randomInt[Minimum, Maximum, Mode] |
Returns a new random integer between Minimum and Maximum. Mode is an optional parameter which may be set to 1 to generate a fixed value at the start of the simulation. |
● Elementary functions
Function | Description |
---|---|
Exp[x] |
The exponential function, or e to the x^{th} power. |
Log[x] |
The natural logarithm, to base e. |
Sqrt[x] |
The square root. |
Sin[x] |
The sine (input in radians). |
Cos[x] |
The cosine (input in radians). |
Tan[x] |
The tangent (input in radians). |
ArcTan[x] |
The inverse tangent (output in radians). |
Pi |
Returns the value of Pi. |
● Conditionals
Function | Description |
---|---|
If[cond,truevalue,falsevalue] |
If cond is != 0, returns truevalue, otherwise falsevalue |
■ 5. List of variables
● Primitives
Variable | Description |
---|---|
value |
The value returned by the function in the last evaluation. At the beginning of the simulation, this is 0. |
delta |
The time difference since the last evaluation of the function in seconds. Please note that there is no guaranteed time that elapses between successive function calls. |
currentState |
Returns the current numerical state of the object. |
● Time, weather and camera
Variable | Description |
---|---|
time |
The current in-game time measured in seconds since midnight of the first day. |
hour |
The integer part of the current hour. |
minute |
The integer part of the current minute. |
second |
The integer part of the current second. |
cameraDistance |
The non-negative cartesian distance measured from the object to the camera in meters. |
cameraXDistance |
The non-negative cartesian distance measured on the X axis from the object to the camera in meters |
cameraYDistance |
The non-negative cartesian distance measured on the Y axis from the object to the camera in meters |
cameraZDistance |
The non-negative cartesian distance measured on the Z axis from the object to the camera in meters |
cameraMode |
Returns 0 if the camera is currently in a 2D or 3D cab, 1 otherwise. |
ambientTemperature |
Returns the ambient temperature in degrees Kelvin. |
● Trains
Generally, objects attached to a particular train and car return values for that train and car, unless stated otherwise. For scenery objects, the reference is the driver’s car of the nearest train (not necessarily the player’s train).
In some of the following variables, carIndex has the following meaning: 0 is the 1^{st} car from the front, 1 is the 2^{nd} car from the front, etc., while -1 is the 1^{st} car from the rear, -2 is the 2^{nd} car from the rear, etc. In general, car indices from -cars to cars-1 represent existing cars, where cars is the number of cars the train has, while values outside of this range represent non-existing cars. As all trains have at least 1 car, indices -1 and 0 are guaranteed to exist for any train.
● Trains (general)
Variable | Description |
---|---|
playerTrain |
Returns 1 if the train is the player train, 0 otherwise. |
cars |
The number of cars the train has. |
carNumber |
Returns the index of the current car. |
length |
The length of the train in m. |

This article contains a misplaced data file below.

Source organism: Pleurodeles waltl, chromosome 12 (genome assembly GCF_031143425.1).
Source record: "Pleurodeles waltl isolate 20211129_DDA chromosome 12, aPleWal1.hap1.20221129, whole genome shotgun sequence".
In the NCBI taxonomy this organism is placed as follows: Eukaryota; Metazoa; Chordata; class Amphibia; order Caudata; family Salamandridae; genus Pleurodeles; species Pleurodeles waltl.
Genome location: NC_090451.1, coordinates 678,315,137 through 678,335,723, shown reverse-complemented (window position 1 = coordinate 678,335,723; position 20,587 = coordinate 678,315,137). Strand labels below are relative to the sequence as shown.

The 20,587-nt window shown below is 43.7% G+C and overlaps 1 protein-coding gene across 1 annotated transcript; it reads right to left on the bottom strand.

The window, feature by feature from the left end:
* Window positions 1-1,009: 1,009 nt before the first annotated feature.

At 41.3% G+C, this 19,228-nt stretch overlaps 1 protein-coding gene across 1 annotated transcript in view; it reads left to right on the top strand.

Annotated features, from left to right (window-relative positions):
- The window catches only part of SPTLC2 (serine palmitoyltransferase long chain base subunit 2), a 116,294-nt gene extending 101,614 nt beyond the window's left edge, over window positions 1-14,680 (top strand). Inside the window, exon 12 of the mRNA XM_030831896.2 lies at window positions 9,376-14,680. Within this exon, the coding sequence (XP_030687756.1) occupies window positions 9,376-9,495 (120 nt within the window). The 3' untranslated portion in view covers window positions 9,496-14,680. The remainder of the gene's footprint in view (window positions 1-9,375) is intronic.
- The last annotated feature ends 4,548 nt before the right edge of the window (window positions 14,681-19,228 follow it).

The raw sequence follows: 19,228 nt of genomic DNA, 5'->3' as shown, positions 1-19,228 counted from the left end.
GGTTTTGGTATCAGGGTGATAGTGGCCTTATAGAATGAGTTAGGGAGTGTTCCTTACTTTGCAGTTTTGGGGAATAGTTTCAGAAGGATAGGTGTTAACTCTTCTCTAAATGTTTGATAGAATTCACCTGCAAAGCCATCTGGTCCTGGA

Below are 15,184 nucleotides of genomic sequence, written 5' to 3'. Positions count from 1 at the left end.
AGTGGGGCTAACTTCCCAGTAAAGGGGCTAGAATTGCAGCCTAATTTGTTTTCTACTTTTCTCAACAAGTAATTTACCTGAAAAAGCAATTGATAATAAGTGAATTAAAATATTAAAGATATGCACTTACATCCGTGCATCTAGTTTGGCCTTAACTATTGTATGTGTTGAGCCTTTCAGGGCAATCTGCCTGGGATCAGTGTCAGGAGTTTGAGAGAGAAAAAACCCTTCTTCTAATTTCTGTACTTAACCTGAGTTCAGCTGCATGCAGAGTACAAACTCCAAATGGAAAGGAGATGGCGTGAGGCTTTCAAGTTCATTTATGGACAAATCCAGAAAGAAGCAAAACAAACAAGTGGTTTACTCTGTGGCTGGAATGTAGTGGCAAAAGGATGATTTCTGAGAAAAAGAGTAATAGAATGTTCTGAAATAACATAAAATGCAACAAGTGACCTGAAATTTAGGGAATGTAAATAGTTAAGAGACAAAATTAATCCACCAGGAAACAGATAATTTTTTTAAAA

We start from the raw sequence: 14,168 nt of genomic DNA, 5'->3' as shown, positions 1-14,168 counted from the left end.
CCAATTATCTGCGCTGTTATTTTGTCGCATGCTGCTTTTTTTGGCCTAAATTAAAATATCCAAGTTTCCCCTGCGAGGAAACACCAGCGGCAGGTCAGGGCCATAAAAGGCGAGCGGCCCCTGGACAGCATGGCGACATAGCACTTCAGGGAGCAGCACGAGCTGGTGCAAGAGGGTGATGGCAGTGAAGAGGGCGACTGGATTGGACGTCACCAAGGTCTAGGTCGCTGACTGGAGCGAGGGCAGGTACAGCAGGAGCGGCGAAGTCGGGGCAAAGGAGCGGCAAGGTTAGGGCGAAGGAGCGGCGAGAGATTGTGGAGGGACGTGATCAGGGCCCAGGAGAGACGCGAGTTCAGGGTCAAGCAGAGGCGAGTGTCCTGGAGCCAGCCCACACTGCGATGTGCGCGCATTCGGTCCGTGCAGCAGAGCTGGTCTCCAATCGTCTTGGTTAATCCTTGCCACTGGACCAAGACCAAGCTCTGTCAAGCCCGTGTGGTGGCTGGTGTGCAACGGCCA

speed |
The signed actual speed of the current car in m/s. Is positive when the train travels forward, and negative when the train travels backward. |
speed[carIndex] |
The signed actual speed of the car carIndex in m/s. Is positive when the train travels forward, and negative when the train travels backward. |
speedometer |
The signed perceived speed of the current car in m/s as it would appear to a speedometer on wheel slip and wheel lock. |
speedometer[carIndex] |
The signed perceived speed of the car carIndex in m/s as it would appear to a speedometer on wheel slip and wheel lock. |
acceleration |
The actual acceleration of the current car in m/s2. |
acceleration[carIndex] |
The actual acceleration of the car carIndex in m/s2. |
accelerationMotor |
The acceleration which the motor of the first motor car currently generates in m/s2. |
accelerationMotor[carIndex] |
The acceleration which the motor of the car carIndex currently generates in m/s2. |
distance |
The non-negative cartesian distance measured from the object to the closest car in meters. Only meaningful for scenery objects. |
distance[carIndex] |
The non-negative cartesian distance measured from the object to the car carIndex in meters, or 0 if the car does not exist. Only meaningful for scenery objects. |
trackDistance |
The signed track distance measured from the object to the closest end of the nearest train in meters. Is positive when the train is in front of the object, negative when behind, and zero when the object lies between the ends of the train. |
trackDistance[carIndex] |
The signed track distance measured from the object to the car carIndex of the nearest train in meters. Is positive when the center of the car is in front of the object, and negative if behind. Returns 0 if the car does not exist. Only meaningful for scenery objects. |
destination |
The currently set destination for this train. (Set via Track.Destination or the plugin interface) |
distanceNextStation |
The distance in m to the next station. |
distanceLastStation |
The distance in m to the previous station. |